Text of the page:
Dave Heara, thank you for reading and commenting. I too have a bit of a hard time with St. John's Wort lately, it seems my tolerance has changed and I have not found the prescribed dose to be symptom free. Fortunately, all of the other food choices have been helpful in keeping me carefree.
PKreturns, thank you dear, I'm glad to hear it.
Pradeep PK from Bangalore, India on March 08, 2015:
I liked this very much!
Dave Heara on August 22, 2014:
Thorough article which is good. I have found 5HTP a bit difficult to get hold of in the UK. It has recently become available in patch form (like a contraceptive patch) and I have been buying it online. St John's Wort really good too but it makes me feel a bit sick for some reason. My mum complains of the same thing.
Marisa Hammond Olivares (author) from Texas on October 13, 2013:
PegCole17, I can totally relate to insomnia, mine comes and goes. It is nice to know we have natural food sources to help balance us out, we can always use a diet adjustment now and then. Thank you for reading, my apologies for my late response, several hub comments slipped by my notifications and attention.
supermon in ny, thank you and good for you. Cheers! To your health.
KenWu, thank you very much.
celeste inscribed, I greatly appreciate your comment and support.
Mark S Waterhouse, oh, good to know! Thank you for sharing that vital info.
grandmapearl, I'm pleased you found this to be informative and I greatly appreciate your votes and pins. I'm glad to hear natural sources greatly improved your serotonin levels. You have provided us with a wonderful testimony. Thank you for your wonderful words of support.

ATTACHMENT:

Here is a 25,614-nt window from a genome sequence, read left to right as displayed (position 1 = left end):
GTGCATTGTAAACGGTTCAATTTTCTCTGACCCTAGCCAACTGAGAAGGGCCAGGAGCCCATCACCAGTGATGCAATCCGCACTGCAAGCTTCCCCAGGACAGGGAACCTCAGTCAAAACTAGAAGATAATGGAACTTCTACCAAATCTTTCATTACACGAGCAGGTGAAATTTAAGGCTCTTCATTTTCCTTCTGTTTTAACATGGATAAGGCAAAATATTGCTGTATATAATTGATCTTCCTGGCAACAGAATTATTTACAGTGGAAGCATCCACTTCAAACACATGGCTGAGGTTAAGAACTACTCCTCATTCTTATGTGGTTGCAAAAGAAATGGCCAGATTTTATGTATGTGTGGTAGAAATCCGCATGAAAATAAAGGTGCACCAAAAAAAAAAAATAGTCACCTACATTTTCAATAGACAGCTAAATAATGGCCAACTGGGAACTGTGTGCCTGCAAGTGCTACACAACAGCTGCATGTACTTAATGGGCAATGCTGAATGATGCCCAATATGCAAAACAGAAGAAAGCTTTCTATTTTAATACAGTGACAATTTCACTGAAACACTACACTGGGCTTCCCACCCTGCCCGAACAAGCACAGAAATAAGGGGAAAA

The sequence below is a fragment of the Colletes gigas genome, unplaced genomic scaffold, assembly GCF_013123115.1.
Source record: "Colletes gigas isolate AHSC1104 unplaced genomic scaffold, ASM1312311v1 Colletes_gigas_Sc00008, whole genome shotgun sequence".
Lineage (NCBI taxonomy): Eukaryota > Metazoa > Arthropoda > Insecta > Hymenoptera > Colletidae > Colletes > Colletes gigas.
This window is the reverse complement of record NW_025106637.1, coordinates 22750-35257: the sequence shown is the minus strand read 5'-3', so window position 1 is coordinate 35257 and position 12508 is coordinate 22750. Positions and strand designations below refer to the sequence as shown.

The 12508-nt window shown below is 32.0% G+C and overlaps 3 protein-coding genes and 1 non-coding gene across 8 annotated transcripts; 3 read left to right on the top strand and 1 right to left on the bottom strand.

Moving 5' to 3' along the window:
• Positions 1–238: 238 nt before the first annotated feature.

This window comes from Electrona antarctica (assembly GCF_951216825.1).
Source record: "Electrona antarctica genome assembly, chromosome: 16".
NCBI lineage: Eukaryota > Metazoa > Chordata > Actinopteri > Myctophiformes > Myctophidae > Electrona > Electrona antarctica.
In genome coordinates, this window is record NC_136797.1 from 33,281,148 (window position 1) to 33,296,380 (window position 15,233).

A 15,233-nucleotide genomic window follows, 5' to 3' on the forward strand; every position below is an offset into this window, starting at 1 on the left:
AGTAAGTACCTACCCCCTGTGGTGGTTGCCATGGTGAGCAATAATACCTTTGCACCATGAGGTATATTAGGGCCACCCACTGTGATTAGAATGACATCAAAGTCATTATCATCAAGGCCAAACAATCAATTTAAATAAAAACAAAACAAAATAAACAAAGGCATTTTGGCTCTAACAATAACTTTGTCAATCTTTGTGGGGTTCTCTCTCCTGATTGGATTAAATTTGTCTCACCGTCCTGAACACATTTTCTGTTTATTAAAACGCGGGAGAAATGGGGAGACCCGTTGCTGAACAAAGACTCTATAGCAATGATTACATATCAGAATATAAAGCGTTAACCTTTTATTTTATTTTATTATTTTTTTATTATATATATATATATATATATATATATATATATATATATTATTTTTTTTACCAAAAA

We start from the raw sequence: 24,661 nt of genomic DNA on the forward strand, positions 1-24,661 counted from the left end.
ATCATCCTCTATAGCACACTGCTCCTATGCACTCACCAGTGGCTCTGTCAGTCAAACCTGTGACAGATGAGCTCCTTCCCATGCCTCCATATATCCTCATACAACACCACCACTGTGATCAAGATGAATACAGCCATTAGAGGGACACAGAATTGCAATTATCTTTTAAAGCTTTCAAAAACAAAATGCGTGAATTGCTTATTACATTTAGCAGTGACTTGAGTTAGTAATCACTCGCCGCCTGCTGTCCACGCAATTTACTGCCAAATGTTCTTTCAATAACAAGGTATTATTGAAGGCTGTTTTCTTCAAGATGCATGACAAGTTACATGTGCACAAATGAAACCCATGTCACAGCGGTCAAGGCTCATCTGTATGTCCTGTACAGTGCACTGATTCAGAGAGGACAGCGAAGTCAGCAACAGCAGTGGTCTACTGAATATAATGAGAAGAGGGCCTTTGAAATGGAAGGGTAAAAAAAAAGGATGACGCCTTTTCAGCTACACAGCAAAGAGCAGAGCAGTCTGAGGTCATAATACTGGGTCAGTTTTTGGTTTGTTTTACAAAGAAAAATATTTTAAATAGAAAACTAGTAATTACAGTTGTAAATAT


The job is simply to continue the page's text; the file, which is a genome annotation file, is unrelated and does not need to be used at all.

Connie Smith from Southern Tier New York State on July 25, 2013:
I'm pleased to find this important information! Several years ago I experienced depression/anxiety problems because of my serotonin levels. I chose to use foods rather than drugs to regulate my system, plus exercise and I lowered caffeine consumption. It took a couple of months, but I am glad to say these things worked for me.
You have covered this subject thoroughly, and I know the investment of time and effort you have put forth. Excellent article ;) Pearl
Voted Up+++ and pinned
Mark S Waterhouse from Christchurch, NZ. on February 27, 2013:
Great Hub, thanks.
Something to be aware of also (my wife checked this out a year-or-so back), St John's wort can potentially effect the efficacy of the female contraception pill!
Celeste Wilson on February 27, 2013:
Incredibly well researched article. This is a very good article for any migraine sufferer too. Serotonin is a major player for some sufferers. Thank you for a great piece, voted up.
KenWu from Malaysia on February 27, 2013:
Wow, this is a very informative hub. Serotonin, the name that I would remember.... cause I think I'm facing the issue her. Thanks, bookmarked and would share with friends and families.
supermom_in_ny from NY on February 27, 2013: